After you’ve collected the data and refined the idea, present a summary of each group’s feedback to the marketing advisory group. By actively participating in the process, leaders who may not “like” an ad will often agree to support it based on the evidence you’ve collected that it appeals to your target audience.
Involving leaders in your creative development process is essential for a lot of reasons. If you’re a people-pleaser like me, we like our leaders happy and we want them to trust our judgment and recommendations. And leaders like their marketers to develop great campaigns that drive business. Coming together around the table to work it out together is a win-win.
2. Involve your employees
If you’ve completed tip #1, you’ve already asked your employees for their reactions to your ad concept. But why did we take the time to do this? Your employees may or may not be your customers. Regardless, they are ambassadors of your company’s brand, and they have invaluable insight. I have never regretted hearing employees’ reactions to marketing…and they are typically thrilled to offer their opinion and be a part of the development.
Yet there are even more ways to generate positive buzz from employees. Does your organization feature your own staff members in ads? One time we did a casting call and held auditions for employees to be featured in a new brand campaign. It was a magical experience! We found superstars who lit up the camera with their warmth, sincerity, and passion for their jobs. We ended up using everyone who auditioned…whether it was on social media, print, the website, newsletter, TV ads, or outdoor. It built wonderful camaraderie and it was one of my favorite projects.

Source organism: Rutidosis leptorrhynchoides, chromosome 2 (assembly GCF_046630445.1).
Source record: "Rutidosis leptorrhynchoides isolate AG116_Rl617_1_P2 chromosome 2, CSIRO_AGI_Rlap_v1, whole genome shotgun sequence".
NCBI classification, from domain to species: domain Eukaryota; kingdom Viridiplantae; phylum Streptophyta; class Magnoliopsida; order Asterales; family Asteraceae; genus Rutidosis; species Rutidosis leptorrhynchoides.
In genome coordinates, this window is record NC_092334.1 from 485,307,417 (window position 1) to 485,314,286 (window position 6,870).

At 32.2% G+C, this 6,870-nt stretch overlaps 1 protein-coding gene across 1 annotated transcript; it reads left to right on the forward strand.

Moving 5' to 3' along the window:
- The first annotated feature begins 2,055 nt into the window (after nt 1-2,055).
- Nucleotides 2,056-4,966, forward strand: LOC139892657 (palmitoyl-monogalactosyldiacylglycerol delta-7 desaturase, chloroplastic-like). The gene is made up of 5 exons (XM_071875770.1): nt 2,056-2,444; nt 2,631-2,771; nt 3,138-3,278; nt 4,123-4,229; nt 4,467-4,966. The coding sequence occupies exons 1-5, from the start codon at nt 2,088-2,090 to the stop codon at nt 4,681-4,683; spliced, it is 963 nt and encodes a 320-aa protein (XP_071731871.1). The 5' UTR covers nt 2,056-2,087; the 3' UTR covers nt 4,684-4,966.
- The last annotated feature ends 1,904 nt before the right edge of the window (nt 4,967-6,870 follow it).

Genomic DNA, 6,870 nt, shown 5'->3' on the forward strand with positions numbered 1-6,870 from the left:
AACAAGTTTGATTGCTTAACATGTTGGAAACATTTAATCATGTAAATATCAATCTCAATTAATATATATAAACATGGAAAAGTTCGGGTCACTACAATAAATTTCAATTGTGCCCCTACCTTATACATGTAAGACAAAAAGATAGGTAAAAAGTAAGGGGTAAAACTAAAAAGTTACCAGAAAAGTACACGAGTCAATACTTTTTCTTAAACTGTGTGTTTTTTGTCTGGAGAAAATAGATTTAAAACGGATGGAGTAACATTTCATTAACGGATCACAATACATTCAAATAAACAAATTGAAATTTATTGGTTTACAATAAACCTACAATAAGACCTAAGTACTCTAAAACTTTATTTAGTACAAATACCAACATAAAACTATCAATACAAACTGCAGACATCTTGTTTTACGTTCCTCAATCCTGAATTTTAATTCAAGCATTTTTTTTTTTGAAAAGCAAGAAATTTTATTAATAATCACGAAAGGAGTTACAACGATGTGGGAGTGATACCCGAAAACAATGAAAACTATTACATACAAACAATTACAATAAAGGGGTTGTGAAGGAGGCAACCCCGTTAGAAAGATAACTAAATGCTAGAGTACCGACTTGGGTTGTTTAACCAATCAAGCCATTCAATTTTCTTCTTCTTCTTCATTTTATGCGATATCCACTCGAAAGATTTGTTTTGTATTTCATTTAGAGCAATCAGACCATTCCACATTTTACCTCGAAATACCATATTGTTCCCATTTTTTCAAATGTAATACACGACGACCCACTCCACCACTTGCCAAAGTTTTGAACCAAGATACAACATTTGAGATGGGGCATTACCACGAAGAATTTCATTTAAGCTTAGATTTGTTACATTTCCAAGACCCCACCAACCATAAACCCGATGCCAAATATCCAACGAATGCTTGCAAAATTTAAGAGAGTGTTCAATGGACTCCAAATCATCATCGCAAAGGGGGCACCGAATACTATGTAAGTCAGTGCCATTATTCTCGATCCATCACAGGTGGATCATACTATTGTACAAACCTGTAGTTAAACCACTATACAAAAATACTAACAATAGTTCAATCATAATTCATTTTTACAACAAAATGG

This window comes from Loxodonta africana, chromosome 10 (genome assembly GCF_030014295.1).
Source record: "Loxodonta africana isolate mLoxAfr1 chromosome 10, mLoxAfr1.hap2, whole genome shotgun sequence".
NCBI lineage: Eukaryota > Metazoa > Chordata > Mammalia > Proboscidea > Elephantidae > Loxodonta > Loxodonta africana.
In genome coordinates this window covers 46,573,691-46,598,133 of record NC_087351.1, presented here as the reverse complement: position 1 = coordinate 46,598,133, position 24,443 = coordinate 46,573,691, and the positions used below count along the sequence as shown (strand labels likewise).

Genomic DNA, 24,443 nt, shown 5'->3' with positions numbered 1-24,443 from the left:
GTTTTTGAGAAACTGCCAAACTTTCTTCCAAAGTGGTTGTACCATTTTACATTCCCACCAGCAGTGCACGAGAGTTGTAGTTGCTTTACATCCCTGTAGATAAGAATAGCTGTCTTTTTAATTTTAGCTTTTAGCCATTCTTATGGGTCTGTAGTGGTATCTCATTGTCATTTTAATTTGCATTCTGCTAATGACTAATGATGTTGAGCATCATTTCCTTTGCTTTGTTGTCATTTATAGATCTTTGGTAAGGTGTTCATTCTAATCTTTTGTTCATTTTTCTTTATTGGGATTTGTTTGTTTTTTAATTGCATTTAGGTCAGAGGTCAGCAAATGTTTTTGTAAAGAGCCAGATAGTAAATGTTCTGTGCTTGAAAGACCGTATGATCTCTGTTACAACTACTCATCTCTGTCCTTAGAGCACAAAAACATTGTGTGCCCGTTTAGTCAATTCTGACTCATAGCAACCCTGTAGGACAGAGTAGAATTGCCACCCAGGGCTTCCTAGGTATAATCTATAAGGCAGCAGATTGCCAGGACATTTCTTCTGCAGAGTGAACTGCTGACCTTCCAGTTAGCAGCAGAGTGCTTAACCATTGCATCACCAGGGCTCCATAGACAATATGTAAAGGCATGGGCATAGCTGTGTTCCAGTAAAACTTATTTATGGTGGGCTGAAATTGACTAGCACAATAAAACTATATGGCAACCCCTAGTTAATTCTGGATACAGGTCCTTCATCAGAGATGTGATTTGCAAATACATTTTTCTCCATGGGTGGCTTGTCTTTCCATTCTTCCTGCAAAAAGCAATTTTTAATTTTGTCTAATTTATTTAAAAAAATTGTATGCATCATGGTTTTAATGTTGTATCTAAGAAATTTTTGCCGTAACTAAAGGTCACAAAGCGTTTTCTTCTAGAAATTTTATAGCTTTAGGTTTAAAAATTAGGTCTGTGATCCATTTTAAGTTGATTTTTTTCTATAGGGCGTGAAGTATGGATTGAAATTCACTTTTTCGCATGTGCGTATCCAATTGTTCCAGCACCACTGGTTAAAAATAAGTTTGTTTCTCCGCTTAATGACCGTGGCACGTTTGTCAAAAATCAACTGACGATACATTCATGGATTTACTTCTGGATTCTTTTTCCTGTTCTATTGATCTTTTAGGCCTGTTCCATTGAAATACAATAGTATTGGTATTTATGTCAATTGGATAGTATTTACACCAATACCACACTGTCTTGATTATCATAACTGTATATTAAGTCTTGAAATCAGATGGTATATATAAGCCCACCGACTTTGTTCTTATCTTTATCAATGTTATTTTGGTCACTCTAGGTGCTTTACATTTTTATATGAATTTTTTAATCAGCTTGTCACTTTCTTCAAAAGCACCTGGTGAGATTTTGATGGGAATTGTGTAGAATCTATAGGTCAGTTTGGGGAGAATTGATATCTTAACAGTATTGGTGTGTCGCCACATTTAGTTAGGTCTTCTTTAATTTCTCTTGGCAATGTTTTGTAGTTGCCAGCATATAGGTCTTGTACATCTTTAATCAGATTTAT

Aside from getting feedback and using internal talent, always launch your campaigns internally first. It’s the easiest thing to do, but in many companies, it’s an afterthought. Make your marketing visible to your “work family” via email, on the company Intranet, in break rooms or cafeterias, at town hall meetings, at pop-up events planned simultaneously in several locations across your building, or at multi-site locations. Everything we do as marketers should use this “inside out” philosophy. Your employees will appreciate being aware of the marketing messages that are in the community and they will also be more prepared to reinforce the messaging with customers.